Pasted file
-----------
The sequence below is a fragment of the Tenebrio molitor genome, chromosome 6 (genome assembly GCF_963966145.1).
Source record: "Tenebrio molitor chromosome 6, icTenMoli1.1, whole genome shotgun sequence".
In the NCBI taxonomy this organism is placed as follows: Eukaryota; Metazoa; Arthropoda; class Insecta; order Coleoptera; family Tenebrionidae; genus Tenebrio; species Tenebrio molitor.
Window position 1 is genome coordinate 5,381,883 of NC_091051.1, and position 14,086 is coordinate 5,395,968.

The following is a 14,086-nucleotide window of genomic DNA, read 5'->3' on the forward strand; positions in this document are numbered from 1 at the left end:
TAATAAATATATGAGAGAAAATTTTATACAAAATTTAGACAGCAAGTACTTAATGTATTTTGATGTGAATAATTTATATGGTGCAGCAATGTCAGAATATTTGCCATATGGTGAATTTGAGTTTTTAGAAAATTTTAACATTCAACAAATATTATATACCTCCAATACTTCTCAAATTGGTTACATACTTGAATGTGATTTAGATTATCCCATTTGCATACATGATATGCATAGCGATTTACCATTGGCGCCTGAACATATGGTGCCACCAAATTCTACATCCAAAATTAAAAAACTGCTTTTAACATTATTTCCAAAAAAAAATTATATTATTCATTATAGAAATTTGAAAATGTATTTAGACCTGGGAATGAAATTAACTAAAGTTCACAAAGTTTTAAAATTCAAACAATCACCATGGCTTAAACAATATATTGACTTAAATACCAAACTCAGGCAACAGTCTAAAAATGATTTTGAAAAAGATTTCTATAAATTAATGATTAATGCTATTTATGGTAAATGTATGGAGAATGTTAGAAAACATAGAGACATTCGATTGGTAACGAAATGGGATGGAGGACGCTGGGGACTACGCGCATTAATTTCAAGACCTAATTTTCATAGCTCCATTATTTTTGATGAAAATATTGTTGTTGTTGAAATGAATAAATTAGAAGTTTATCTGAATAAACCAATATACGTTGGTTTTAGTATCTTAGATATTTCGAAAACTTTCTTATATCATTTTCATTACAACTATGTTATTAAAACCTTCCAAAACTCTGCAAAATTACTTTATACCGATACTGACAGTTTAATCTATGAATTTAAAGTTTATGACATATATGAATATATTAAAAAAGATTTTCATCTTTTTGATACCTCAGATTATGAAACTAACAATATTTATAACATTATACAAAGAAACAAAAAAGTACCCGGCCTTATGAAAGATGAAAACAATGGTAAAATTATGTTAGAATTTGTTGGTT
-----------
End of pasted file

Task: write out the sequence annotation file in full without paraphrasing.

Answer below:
The sequence below is a fragment of the Tenebrio molitor genome, chromosome 6 (genome assembly GCF_963966145.1).
Source record: "Tenebrio molitor chromosome 6, icTenMoli1.1, whole genome shotgun sequence".
In the NCBI taxonomy this organism is placed as follows: Eukaryota; Metazoa; Arthropoda; class Insecta; order Coleoptera; family Tenebrionidae; genus Tenebrio; species Tenebrio molitor.
Window position 1 is genome coordinate 5,381,883 of NC_091051.1, and position 14,086 is coordinate 5,395,968.

The following is a 14,086-nucleotide window of genomic DNA, read 5'->3' on the forward strand; positions in this document are numbered from 1 at the left end:
TAATAAATATATGAGAGAAAATTTTATACAAAATTTAGACAGCAAGTACTTAATGTATTTTGATGTGAATAATTTATATGGTGCAGCAATGTCAGAATATTTGCCATATGGTGAATTTGAGTTTTTAGAAAATTTTAACATTCAACAAATATTATATACCTCCAATACTTCTCAAATTGGTTACATACTTGAATGTGATTTAGATTATCCCATTTGCATACATGATATGCATAGCGATTTACCATTGGCGCCTGAACATATGGTGCCACCAAATTCTACATCCAAAATTAAAAAACTGCTTTTAACATTATTTCCAAAAAAAAATTATATTATTCATTATAGAAATTTGAAAATGTATTTAGACCTGGGAATGAAATTAACTAAAGTTCACAAAGTTTTAAAATTCAAACAATCACCATGGCTTAAACAATATATTGACTTAAATACCAAACTCAGGCAACAGTCTAAAAATGATTTTGAAAAAGATTTCTATAAATTAATGATTAATGCTATTTATGGTAAATGTATGGAGAATGTTAGAAAACATAGAGACATTCGATTGGTAACGAAATGGGATGGAGGACGCTGGGGACTACGCGCATTAATTTCAAGACCTAATTTTCATAGCTCCATTATTTTTGATGAAAATATTGTTGTTGTTGAAATGAATAAATTAGAAGTTTATCTGAATAAACCAATATACGTTGGTTTTAGTATCTTAGATATTTCGAAAACTTTCTTATATCATTTTCATTACAACTATGTTATTAAAACCTTCCAAAACTCTGCAAAATTACTTTATACCGATACTGACAGTTTAATCTATGAATTTAAAGTTTATGACATATATGAATATATTAAAAAAGATTTTCATCTTTTTGATACCTCAGATTATGAAACTAACAATATTTATAACATTATACAAAGAAACAAAAAAGTACCCGGCCTTATGAAAGATGAAAACAATGGTAAAATTATGTTAGAATTTGTTGGTT